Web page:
We will need robust mechanisms for quality control and separation of summation of the evidence from other policy considerations. Otherwise there is the danger of policy-driven ‘evidence’ emerging. In agencies with regulatory functions these issues can become more acute, as depending on the agency, other considerations (such as policy setting set by government) may properly enter into the regulator’s decision. Irrespective, the scientific assessment itself should be unfiltered.
The role of academies and other formally constructed advisory groups (such as the new Science Advisory Mechanism of the European Commission) in giving advice on questions where there is time for deliberative evaluation has been well canvassed previously. The key challenge is in structuring what is asked and how it is asked so that the answers they give are both scientifically robust and relevant to policy makers.
But advice is frequently needed at multiple points in the messy policy process, particularly at the brainstorming stage. Departmental advisors can have a major role here. This informal type of advice to policy makers and the Executive is what occupies the bulk of time of many science advisors internationally. In some countries, especially those with a strong select committee process, this is supplemented by science information mechanisms within the legislature. The UK Parliamentary Office of Science and Technology (http://www.parliament.uk/post) is an example of an apolitical office that produces fact sheets to meet the projected information needs of parliamentarians.
Of all the tasks for individual advisors, perhaps what is most rapidly evolving is the importance of being an effective conduit between decision-makers and the science community in the event of crises and emergencies. This is a critical but complex interface as most emergencies have systemic effects beyond the immediate causal domain. Internationally, this issue is getting considerable attention, spurred not the least by the Fukushima disaster. Of note are the recent Sendai process conducted under the leadership of UNISDR, and the recent statement by G7 science advisors (https://royalsociety.org/~/media/about-us/international/g-science-statements/2016-strengthening-disaster-resilience-essential-to-sustainable-development.pdf?la=en-GB) who meet recently. The Global Science Forum of the OECD also have this on their agenda and it is the main topic of discussion at the APEC Chief Scientists and Equivalents meeting later this year, responding to a request from the APEC Leaders’ declaration of last year (http://www.apec.org/Meeting-Papers/Leaders-Declarations/2015/2015_aelm.aspx) which asked that the science advisors consider ways to enhance internationally integrated scientific advice in and surrounding emergencies. Domestically we are actively engaged with our crisis management officials in thinking through these issues, including not only ensuring rapid advice to decision-makers, but also how to effectively and efficiently keep the public informed in rapidly evolving situations.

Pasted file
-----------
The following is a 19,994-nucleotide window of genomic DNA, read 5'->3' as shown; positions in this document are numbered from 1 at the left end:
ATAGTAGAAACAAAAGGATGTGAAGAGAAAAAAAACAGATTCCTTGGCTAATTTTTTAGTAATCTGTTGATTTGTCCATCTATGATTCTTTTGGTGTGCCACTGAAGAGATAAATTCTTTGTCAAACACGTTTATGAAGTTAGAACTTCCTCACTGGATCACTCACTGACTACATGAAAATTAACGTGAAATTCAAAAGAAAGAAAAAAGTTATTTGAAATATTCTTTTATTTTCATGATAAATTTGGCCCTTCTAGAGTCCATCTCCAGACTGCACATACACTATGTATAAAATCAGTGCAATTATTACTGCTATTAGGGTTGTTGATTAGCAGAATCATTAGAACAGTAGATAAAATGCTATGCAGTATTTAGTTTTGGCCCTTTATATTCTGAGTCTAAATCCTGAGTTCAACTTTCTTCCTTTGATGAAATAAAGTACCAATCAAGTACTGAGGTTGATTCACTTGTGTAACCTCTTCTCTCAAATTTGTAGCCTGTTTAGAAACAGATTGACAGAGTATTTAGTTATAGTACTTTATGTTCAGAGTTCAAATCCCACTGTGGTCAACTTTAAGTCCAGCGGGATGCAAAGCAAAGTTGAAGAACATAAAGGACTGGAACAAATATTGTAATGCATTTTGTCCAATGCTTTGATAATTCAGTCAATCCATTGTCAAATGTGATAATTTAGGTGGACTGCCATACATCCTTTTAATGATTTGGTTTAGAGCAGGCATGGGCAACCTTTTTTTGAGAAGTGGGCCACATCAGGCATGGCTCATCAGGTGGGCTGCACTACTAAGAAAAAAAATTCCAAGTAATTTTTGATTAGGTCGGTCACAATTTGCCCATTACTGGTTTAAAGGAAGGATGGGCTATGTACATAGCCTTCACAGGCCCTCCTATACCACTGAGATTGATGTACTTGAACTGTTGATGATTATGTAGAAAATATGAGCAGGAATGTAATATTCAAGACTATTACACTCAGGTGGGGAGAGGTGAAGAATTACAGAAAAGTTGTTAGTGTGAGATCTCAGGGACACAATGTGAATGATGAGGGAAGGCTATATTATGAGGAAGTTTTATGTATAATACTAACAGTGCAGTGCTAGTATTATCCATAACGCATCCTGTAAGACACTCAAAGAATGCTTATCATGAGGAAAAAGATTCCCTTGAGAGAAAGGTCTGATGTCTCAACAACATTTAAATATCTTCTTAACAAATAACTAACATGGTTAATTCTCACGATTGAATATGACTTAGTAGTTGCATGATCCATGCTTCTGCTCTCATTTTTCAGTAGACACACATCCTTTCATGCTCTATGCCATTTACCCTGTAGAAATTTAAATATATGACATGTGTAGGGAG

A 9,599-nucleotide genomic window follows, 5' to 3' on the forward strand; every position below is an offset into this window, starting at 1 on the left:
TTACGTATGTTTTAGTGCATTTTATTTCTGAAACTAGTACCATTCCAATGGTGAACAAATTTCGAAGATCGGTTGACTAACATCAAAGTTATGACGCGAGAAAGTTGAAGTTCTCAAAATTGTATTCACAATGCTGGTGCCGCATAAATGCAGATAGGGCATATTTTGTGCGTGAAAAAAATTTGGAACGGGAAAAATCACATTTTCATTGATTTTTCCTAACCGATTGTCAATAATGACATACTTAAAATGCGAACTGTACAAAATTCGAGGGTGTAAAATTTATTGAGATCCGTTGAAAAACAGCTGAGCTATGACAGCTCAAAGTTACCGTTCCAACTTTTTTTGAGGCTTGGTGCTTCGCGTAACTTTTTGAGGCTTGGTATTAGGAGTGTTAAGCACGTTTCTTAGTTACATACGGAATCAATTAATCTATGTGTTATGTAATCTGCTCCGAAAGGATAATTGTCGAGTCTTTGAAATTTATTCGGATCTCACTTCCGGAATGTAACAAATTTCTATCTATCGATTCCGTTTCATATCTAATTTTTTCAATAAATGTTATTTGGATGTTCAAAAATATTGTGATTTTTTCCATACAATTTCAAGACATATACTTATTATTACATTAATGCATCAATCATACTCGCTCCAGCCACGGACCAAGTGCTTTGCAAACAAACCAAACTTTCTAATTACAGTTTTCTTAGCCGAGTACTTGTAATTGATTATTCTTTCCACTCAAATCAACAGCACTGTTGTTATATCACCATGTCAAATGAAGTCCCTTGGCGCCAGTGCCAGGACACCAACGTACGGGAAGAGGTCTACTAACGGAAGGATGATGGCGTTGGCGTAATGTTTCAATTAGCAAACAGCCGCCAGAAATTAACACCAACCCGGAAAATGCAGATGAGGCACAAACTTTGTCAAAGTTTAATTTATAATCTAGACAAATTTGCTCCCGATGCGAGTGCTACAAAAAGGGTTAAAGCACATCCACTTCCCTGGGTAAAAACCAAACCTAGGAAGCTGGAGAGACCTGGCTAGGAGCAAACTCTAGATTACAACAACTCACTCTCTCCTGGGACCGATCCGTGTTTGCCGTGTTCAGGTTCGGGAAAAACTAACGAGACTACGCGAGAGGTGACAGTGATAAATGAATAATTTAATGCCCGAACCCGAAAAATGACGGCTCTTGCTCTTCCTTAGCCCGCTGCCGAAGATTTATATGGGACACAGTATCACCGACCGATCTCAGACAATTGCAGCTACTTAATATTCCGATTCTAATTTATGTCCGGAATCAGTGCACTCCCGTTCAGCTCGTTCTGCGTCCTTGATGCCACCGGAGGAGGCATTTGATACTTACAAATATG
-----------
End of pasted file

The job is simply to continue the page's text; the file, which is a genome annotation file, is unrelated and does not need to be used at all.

Politicians are constantly charged with having to make policy decisions in the absence of certainty. So too are individuals and society as a whole. This raises many issues of perceptions of risk, precaution and tradeoffs. Over coming months my Office will be releasing a series of discussion papers on “decision making in the face of uncertainty” which are intended to help us all understand decision making both in our collective and individual decisions.
It goes without saying that the decisions we make today will affect society and the planet for years to come. A more sophisticated and science-informed understanding stands to have an important and lasting impact. Indeed, this is evidenced in the place of science in each of the sustainable development goals approved by the UN General Assembly last year. This role for science is well reviewed in a report from ICSU (http://www.icsu.org/publications/reports-and-reviews/review-of-targets-for-the-sustainable-development-goals-the-science-perspective-2015). These goals, which apply to all governments, highlight the critical need for science inputs into policy as well as research that will support future policy developments. These drivers, in part, explain the increasing and essential importance of scientific inputs into the policy process.